Britain's biggest-selling daily newspaper, the Sun, has decided to back Labour at the coming general election.
Red means good news for Labour
The Sun made its decision known by sending a plume of red smoke from a chimney on the roof of its London HQ - a cheeky homage to the papal election.
The Sun has backed Labour at the last two general elections, but the move will still be a boost to Tony Blair.
And it may surprise some as many of the issues the paper has raised have been taken up by the Conservatives.
In a clear parody of the Vatican's ancient method of announcing it has chosen a new pope, earlier in the day the Sun said it was "on the verge of an historic decision".
"The newspaper's executives have assembled in secret to debate which political party the newspaper will back at next month's general election.
"To mark the momentous meeting, a chimney has been erected on the roof of the paper's east London headquarters. A plume of black smoke confirms the discussions have begun.
"The smoke will turn white to signal a decision has been reached. The announcement of which party The Sun chooses to back in the election will be made by the smoke turning either red, blue or, in the event of a miracle, yellow."
The Sun's political editor Trevor Kavanagh said the newspaper had decided to back the Labour Party because they had delivered on the economy.
But he said that the support was "not a blank cheque" because they still had a few grumbles with the government.
The asylum system was a "shambles" and too little action had been taken on hospital superbugs, he said.
He added: "We feel at this point in the political cycle we would not be in touch with our readers if we backed the Conservatives."
Does a newspaper's endorsement make a difference to the way you vote? Send us your comments on the form below.
You have to laugh at the way the Sun puts itself on a pedestal as the voice of ordinary British people, still a bit of pre-election tradition. The funniest thing is the way the Sun makes out like their editorial team has agonised over the decision, when most likely one call from Mr Murdoch and that was it!
Rob, London, UK
If this country follow what the Sun says then they will get the government they deserve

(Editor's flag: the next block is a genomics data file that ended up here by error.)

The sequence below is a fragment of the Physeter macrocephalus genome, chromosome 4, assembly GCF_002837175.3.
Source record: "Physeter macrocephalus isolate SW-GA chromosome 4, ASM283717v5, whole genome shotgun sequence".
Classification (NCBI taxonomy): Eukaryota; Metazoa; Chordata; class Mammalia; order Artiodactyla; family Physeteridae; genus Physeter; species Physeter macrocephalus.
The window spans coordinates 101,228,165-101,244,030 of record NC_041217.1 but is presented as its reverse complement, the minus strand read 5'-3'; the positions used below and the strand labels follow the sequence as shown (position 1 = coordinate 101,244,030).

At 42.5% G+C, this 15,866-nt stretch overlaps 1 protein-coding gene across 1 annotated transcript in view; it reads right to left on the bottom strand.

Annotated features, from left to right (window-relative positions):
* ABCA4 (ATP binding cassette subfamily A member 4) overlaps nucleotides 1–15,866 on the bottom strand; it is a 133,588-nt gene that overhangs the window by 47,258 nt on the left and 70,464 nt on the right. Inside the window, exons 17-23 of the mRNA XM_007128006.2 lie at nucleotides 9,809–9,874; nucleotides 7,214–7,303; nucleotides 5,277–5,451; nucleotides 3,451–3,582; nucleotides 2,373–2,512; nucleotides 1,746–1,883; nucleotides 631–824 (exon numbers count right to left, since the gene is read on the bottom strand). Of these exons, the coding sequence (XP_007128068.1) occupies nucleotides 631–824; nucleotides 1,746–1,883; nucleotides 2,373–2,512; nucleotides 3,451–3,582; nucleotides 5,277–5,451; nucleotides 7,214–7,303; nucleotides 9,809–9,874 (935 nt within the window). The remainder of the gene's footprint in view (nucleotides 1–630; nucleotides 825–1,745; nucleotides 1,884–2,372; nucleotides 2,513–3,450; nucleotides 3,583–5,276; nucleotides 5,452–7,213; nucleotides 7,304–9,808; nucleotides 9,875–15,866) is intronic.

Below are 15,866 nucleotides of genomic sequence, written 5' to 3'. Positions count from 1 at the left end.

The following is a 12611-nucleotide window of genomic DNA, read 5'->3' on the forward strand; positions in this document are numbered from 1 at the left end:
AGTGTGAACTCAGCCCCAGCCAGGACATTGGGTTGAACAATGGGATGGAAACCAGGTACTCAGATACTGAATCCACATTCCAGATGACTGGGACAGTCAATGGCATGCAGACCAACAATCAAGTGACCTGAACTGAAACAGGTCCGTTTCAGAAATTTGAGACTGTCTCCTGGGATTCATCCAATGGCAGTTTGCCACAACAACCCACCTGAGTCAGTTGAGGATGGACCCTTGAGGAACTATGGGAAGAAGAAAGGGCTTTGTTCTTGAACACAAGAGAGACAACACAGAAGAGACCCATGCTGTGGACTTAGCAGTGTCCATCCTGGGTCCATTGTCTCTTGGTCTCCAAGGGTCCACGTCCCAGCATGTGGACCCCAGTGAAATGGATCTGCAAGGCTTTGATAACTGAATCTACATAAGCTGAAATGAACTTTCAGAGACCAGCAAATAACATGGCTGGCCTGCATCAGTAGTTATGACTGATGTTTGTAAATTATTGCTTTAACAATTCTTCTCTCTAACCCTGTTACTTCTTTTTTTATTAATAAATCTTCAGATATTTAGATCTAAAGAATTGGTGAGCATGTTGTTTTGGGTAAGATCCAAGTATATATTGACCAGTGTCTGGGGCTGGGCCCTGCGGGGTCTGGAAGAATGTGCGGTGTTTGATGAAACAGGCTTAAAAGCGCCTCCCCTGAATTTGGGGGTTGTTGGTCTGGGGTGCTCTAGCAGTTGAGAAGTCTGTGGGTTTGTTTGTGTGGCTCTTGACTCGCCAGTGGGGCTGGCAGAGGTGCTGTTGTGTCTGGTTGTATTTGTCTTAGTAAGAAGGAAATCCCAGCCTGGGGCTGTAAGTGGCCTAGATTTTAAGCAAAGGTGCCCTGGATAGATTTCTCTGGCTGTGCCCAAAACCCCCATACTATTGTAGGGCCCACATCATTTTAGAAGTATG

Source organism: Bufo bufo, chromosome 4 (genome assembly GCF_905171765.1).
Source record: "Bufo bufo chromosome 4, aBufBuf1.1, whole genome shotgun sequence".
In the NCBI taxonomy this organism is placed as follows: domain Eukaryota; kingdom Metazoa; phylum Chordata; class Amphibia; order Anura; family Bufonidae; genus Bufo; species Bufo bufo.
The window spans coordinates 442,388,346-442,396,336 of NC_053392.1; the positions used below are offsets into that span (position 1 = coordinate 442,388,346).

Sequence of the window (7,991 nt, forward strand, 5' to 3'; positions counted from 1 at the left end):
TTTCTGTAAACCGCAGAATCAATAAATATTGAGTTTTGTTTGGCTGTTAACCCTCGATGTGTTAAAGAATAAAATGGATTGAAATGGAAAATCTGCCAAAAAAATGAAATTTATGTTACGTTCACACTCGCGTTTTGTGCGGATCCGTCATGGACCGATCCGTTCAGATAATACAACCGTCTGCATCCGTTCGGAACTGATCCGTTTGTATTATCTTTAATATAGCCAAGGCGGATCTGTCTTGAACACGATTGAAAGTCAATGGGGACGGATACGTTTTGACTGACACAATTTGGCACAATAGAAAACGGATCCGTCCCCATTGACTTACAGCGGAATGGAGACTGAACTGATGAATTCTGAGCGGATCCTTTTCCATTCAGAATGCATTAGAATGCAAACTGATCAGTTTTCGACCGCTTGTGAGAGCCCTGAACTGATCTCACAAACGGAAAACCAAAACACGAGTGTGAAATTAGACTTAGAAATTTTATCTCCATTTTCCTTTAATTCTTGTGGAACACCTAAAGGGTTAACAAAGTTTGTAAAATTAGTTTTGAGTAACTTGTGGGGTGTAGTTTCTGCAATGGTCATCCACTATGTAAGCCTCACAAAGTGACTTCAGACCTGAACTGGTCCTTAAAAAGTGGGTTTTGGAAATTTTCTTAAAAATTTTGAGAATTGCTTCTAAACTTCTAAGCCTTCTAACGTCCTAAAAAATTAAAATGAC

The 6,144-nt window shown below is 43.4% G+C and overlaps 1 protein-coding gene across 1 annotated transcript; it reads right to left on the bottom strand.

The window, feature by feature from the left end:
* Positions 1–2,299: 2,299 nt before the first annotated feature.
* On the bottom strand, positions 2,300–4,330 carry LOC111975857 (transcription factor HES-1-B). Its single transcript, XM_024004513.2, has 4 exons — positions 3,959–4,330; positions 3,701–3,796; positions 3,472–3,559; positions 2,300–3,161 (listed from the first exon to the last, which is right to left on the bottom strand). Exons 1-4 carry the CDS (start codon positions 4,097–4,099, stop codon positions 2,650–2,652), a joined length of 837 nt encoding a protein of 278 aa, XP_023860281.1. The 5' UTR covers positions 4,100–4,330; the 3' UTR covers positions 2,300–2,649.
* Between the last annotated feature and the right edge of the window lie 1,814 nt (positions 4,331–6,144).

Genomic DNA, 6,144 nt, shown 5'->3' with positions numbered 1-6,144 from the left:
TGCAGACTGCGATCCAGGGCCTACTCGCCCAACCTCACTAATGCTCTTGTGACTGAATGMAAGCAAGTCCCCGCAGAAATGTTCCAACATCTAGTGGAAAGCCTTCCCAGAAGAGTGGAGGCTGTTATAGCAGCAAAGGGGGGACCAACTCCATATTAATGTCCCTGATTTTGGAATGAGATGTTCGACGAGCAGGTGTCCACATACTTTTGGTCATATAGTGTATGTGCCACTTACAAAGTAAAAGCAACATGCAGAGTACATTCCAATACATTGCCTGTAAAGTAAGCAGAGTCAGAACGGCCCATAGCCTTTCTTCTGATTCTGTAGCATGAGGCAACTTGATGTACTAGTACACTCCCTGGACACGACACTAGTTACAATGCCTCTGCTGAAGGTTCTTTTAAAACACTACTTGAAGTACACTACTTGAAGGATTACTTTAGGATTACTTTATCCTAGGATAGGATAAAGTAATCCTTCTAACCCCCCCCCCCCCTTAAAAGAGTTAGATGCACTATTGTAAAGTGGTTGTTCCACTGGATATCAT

William Gibson , Bristol
An amusing publicity stunt, and it has worked a treat. This is why the Sun is the best selling tabloid - good marketing. Personally I wouldn't hang it on a nail in the privy, but I did chuckle at the red smoke gag. Will it make any difference to the result on 5 May? I think not since the Tories seem intent on electoral suicide by having rubbish policies.
Anyone who needs papers like the Sun to dictate you they should vote for shouldn't be allowed the right to vote.
Graham Pike, London, UK
I think The Sun has shown itself up. They agree with the Tories on most issues and with Labour on very few. They have cynically backed Blair because they don't want to back a loser. Or as Trevor Kavanagh spun it: "We would not be in touch with our readers". "The Sun Wot Won It"? Wot rubbish.
Alex Tait, London, UK
"The newspaper's executives have assembled in secret to debate which political party the newspaper will back at next month's general election." Is this code for, "the editor sat at his desk waiting for Rupert Murdoch to phone him from abroad to tell him to back Rupert's friend, Tony"? I think we should be told!
James, Edinburgh, Scotland
It's funny how most of the replies here feel able to speak for tens of thousands of Sun readers. I think we should give the electorate a bit more credit, even Sun readers.
Eliot Coxon, London
Oh, what a surprise! Has the Sun reached this decision following a detailed policy analysis, or through gleaning casually at the polls and simply deciding to back the obvious winner (then no doubt claim "It was the Sun wot won it"). I suspect many of the Sun's editors have recently swapped their Arsenal shirts for Chelsea ones too.
Alan, Southampton, UK